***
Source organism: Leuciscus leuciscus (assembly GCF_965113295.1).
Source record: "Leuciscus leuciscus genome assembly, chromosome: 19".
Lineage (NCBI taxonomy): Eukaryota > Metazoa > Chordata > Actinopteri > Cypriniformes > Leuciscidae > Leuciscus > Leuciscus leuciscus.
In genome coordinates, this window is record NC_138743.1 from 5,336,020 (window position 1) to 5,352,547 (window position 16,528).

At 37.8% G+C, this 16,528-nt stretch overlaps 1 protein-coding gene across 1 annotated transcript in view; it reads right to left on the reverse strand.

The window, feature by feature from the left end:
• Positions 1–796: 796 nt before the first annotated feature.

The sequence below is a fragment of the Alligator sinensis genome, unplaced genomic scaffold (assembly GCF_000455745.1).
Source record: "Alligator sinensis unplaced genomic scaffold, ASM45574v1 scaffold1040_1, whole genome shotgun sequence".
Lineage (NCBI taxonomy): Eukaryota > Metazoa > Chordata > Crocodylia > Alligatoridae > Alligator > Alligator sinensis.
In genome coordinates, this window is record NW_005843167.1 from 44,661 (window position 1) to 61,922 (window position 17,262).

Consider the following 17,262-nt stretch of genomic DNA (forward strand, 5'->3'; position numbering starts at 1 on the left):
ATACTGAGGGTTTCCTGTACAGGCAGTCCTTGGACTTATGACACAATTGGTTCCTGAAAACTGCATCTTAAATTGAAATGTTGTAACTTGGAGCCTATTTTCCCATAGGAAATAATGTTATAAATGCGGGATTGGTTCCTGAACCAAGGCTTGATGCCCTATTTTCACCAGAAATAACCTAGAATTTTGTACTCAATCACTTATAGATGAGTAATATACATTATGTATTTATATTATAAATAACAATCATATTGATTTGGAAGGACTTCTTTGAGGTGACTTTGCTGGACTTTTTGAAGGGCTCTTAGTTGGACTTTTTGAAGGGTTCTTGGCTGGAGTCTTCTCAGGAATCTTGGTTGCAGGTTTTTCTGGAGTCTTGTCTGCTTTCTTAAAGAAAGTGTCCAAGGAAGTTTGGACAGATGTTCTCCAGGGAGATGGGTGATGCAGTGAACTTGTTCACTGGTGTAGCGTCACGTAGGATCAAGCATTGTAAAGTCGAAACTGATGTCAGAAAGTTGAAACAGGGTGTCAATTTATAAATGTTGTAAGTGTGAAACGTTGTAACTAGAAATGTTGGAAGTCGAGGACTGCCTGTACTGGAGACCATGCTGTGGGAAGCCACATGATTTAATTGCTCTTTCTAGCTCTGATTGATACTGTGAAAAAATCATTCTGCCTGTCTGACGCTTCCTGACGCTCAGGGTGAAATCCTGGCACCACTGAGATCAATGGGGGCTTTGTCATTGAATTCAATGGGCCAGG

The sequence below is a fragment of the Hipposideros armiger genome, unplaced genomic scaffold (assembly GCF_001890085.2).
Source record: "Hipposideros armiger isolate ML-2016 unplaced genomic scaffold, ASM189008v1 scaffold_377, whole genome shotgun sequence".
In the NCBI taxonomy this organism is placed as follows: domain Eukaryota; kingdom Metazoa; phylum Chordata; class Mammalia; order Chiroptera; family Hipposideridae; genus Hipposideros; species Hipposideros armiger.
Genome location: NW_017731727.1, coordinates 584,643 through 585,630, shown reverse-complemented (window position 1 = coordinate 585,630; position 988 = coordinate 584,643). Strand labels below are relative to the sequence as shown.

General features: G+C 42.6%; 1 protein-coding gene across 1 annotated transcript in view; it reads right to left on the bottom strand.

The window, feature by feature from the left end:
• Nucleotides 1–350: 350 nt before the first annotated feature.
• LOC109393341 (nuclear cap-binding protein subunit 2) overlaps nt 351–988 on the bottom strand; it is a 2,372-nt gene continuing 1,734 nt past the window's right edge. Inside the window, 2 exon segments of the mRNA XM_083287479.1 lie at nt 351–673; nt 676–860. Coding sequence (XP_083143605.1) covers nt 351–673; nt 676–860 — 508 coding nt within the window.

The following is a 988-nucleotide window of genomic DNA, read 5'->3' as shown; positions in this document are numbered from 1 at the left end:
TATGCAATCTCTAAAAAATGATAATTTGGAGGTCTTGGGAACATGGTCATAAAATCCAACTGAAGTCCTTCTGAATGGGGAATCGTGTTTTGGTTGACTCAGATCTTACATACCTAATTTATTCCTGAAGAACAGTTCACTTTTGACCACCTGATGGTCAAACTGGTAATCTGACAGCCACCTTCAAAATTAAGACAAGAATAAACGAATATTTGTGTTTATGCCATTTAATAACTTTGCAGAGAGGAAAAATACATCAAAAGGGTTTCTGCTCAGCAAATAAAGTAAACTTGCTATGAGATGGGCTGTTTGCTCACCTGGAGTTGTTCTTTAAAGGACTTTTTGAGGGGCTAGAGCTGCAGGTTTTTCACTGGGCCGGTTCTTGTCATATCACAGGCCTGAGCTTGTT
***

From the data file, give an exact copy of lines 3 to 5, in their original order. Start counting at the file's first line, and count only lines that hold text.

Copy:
Lineage (NCBI taxonomy): Eukaryota > Metazoa > Chordata > Actinopteri > Cypriniformes > Leuciscidae > Leuciscus > Leuciscus leuciscus.
In genome coordinates, this window is record NC_138743.1 from 5,336,020 (window position 1) to 5,352,547 (window position 16,528).

At 37.8% G+C, this 16,528-nt stretch overlaps 1 protein-coding gene across 1 annotated transcript in view; it reads right to left on the reverse strand.